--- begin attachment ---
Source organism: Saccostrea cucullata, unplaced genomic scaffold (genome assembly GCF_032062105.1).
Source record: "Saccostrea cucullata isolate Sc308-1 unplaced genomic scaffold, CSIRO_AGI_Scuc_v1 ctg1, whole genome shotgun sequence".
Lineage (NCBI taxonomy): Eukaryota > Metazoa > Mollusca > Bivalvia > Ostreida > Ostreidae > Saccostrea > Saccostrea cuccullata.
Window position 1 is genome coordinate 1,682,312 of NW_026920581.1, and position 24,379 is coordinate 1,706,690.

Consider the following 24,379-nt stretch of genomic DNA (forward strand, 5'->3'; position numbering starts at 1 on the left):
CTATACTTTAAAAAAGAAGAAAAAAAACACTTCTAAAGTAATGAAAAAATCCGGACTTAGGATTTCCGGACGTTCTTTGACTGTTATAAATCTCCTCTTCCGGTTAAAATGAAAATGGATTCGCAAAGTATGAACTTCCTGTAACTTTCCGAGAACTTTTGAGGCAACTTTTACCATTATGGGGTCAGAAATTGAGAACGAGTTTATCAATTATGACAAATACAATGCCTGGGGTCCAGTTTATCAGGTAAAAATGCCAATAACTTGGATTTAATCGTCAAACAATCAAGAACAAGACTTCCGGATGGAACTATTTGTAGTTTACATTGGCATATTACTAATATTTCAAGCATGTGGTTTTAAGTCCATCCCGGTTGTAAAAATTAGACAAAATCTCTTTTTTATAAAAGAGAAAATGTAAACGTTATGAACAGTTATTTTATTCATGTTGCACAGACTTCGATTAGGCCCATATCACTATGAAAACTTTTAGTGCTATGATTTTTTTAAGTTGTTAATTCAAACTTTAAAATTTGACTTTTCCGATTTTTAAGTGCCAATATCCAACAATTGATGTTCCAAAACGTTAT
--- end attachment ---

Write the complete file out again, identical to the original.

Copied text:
Source organism: Saccostrea cucullata, unplaced genomic scaffold (genome assembly GCF_032062105.1).
Source record: "Saccostrea cucullata isolate Sc308-1 unplaced genomic scaffold, CSIRO_AGI_Scuc_v1 ctg1, whole genome shotgun sequence".
Lineage (NCBI taxonomy): Eukaryota > Metazoa > Mollusca > Bivalvia > Ostreida > Ostreidae > Saccostrea > Saccostrea cuccullata.
Window position 1 is genome coordinate 1,682,312 of NW_026920581.1, and position 24,379 is coordinate 1,706,690.

Consider the following 24,379-nt stretch of genomic DNA (forward strand, 5'->3'; position numbering starts at 1 on the left):
CTATACTTTAAAAAAGAAGAAAAAAAACACTTCTAAAGTAATGAAAAAATCCGGACTTAGGATTTCCGGACGTTCTTTGACTGTTATAAATCTCCTCTTCCGGTTAAAATGAAAATGGATTCGCAAAGTATGAACTTCCTGTAACTTTCCGAGAACTTTTGAGGCAACTTTTACCATTATGGGGTCAGAAATTGAGAACGAGTTTATCAATTATGACAAATACAATGCCTGGGGTCCAGTTTATCAGGTAAAAATGCCAATAACTTGGATTTAATCGTCAAACAATCAAGAACAAGACTTCCGGATGGAACTATTTGTAGTTTACATTGGCATATTACTAATATTTCAAGCATGTGGTTTTAAGTCCATCCCGGTTGTAAAAATTAGACAAAATCTCTTTTTTATAAAAGAGAAAATGTAAACGTTATGAACAGTTATTTTATTCATGTTGCACAGACTTCGATTAGGCCCATATCACTATGAAAACTTTTAGTGCTATGATTTTTTTAAGTTGTTAATTCAAACTTTAAAATTTGACTTTTCCGATTTTTAAGTGCCAATATCCAACAATTGATGTTCCAAAACGTTAT